A scientist dispenses organic solvent for a lab test at the U.S. Food and Drug Administration (FDA) in Silver Spring, Maryland, August 14, 2012.( REUTERS/Jason Reed )

One attorney says it’s time to think again.

Alan Minsk, partner at law firm Arnall Golden Gregory and leader of its Food and Drug Practice team, focuses on FDA compliance issues, particularly with pharmaceutical, biologic, medical device, cosmetic and food companies. Over the years, he has noticed some common misconceptions concerning FDA compliance for small businesses. Here are the top four:

The FDA has bigger fish to fry. I’m a small business, so regulators won’t notice if I don’t comply.

Some business owners feel they’re “under the radar” because they’re small, Minsk said. But the FDA is a public health organization — “if they see a violation, they see a violation,” regardless of the company’s size.

Every Tuesday, the FDA posts public warning letters for non-compliant firms on its Web site. “A lot of them are small mom and pop companies, livestock companies, or small Internet companies selling dietary supplements,” he said, explaining that people often expect only large pharmaceutical firms to be the target of FDA regulations, but smaller businesses are just as frequently cited for violations.

My small business doesn’t deal with medicine or food, so I don’t need to be FDA compliant.

Some businesses simply don’t realize they’re regulated by the FDA, Minsk said. But it’s important to research compliance if the business has any possible claims or products distantly related to health or food, even if it’s not explicitly a drug, food or medical device.

For example, if business sells a chair claiming it can “help lower back pain,” or sells beads claiming they have “therapeutic benefits for arthritis,” the business has made claims referencing a specific medical condition for which the product may allegedly help. These kinds of claims — seemingly innocuous — can subject the business to FDA regulations, Minsk said.

I’ve done a cost-benefit analysis, and FDA compliance is too expensive. Since my business is small and won’t hurt anyone, I’ll just wait for the FDA to reach out to me if they notice a violation.

“Every company makes a cost-benefit analysis,” Minsk said, but “if you’re playing bluff or poker with the FDA, you’ll typically lose.”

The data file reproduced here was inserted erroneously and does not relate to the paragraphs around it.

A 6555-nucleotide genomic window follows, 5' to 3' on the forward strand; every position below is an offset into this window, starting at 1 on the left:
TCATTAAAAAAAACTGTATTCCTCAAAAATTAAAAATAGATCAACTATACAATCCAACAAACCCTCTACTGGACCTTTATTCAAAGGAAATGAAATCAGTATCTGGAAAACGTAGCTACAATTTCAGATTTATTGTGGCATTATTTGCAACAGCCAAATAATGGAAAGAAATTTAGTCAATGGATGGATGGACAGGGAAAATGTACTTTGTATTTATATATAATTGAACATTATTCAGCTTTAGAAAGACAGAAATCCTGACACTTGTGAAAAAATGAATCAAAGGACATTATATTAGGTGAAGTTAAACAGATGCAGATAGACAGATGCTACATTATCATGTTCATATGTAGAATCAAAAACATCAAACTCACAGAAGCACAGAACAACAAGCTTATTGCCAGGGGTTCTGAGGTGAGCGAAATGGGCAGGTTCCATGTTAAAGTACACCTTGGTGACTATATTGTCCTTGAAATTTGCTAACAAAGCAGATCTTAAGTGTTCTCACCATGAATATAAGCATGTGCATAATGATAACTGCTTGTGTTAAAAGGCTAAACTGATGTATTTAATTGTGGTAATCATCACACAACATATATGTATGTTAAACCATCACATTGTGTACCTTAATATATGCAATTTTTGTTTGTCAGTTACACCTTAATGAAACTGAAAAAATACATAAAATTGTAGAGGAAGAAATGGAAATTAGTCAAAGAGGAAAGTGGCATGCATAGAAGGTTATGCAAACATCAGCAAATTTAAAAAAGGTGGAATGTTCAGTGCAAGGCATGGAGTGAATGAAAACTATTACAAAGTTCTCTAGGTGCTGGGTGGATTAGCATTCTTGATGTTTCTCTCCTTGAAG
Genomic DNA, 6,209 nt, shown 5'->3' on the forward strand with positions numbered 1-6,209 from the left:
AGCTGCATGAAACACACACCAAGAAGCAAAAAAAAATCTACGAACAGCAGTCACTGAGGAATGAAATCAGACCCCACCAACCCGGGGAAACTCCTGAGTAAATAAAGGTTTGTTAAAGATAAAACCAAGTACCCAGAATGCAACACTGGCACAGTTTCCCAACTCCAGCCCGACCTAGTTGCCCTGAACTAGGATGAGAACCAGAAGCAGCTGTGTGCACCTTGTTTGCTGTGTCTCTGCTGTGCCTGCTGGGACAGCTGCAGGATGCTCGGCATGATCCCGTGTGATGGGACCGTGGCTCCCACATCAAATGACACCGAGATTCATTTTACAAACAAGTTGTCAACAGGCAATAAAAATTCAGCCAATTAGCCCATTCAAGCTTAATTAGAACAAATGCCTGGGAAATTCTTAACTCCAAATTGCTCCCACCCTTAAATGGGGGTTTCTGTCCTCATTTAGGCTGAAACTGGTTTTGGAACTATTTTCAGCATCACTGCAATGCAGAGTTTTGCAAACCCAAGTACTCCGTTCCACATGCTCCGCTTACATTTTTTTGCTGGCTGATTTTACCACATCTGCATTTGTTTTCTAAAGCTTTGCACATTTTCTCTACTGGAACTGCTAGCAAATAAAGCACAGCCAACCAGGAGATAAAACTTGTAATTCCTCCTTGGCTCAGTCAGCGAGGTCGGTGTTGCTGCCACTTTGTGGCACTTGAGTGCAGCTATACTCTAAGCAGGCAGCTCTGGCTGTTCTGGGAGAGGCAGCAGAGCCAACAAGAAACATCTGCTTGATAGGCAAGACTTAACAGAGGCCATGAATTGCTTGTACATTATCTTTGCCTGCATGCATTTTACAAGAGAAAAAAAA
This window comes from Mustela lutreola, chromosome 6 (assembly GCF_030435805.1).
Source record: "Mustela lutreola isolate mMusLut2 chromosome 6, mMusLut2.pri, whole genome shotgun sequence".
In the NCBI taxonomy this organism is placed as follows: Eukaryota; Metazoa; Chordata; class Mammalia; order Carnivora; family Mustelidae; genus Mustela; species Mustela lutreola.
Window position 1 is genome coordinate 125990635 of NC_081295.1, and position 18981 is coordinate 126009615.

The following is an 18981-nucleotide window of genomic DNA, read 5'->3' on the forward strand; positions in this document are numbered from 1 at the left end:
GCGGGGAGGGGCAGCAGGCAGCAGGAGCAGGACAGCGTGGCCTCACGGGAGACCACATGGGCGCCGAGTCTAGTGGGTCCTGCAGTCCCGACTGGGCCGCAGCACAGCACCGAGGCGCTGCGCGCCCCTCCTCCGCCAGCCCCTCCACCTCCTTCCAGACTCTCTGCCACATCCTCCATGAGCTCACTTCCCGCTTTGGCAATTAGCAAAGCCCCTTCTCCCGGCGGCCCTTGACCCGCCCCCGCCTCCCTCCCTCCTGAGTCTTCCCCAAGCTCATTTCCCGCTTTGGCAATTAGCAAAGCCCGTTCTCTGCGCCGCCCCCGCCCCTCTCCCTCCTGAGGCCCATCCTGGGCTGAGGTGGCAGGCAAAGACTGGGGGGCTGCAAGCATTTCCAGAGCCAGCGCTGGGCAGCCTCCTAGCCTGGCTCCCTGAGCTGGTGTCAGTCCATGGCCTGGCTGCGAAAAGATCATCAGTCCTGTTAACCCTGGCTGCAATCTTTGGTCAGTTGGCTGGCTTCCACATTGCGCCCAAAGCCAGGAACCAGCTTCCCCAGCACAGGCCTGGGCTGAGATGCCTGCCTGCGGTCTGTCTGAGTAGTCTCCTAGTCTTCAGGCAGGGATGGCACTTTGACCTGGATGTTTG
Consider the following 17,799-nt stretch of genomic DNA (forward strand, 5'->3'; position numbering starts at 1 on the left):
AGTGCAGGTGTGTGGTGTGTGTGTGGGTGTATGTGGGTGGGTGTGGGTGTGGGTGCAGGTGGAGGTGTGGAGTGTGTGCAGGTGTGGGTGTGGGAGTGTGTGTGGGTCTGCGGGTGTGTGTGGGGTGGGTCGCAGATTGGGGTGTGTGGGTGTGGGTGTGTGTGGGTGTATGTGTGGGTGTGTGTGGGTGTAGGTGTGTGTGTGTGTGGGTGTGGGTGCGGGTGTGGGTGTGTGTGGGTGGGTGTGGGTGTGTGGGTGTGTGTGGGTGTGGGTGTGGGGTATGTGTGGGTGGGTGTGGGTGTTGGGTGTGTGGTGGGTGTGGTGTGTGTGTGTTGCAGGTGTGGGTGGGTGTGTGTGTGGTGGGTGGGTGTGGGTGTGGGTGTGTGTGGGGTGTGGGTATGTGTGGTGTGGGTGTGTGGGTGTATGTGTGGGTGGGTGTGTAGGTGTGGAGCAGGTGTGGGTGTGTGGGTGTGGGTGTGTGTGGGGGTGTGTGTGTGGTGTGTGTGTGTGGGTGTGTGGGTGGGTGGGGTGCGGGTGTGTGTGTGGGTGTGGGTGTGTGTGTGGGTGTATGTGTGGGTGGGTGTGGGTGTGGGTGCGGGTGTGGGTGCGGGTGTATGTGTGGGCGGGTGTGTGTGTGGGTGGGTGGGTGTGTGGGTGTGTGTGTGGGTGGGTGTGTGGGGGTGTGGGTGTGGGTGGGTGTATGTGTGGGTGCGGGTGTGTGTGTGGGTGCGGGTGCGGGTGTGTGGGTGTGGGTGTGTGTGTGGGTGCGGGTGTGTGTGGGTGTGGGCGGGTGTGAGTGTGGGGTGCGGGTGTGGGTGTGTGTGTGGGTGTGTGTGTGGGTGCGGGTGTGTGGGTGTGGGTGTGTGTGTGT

Some business owners may feel that guaranteeing compliance — in terms of quality assurance, clinical trials, hiring lawyers, etc. — may just be too expensive, and spending on money on these regulations will deprive them of capital their competitors might be spending on improving their product.

“Some CEOs will tell you, ‘I want to comply but also have to run a business,’” Minsk said.

However, while the FDA does not necessarily have time to crack down on all minor violations, non-compliance could actually put businesses at a competitive disadvantage in their industry.

If they realize a business is eschewing government regulation, doctors, patients, and consumers may turn to your competitors, in whom they have more confidence, Minsk said.

My product is perfect just the way it is.

When cited by the FDA, some entrepreneurs think their product’s integrity is being challenged. “Companies frequently fall in love with their product, and think their reasoning can do no wrong,” — particularly when the product has been on the market for a while, according to Minsk.

But the FDA analyzes products and services from a public health perspective, and it is compelled to examine anything that could possibly constitute a public risk.

The best way to comply is to “be critical of your own opinion and position,” remain flexible, and to keep the FDA updated in the compliance enforcement area. In addition to putting your business at a disadvantage, Minsk said, non-compliance could result in a messy recall and clean-up process.

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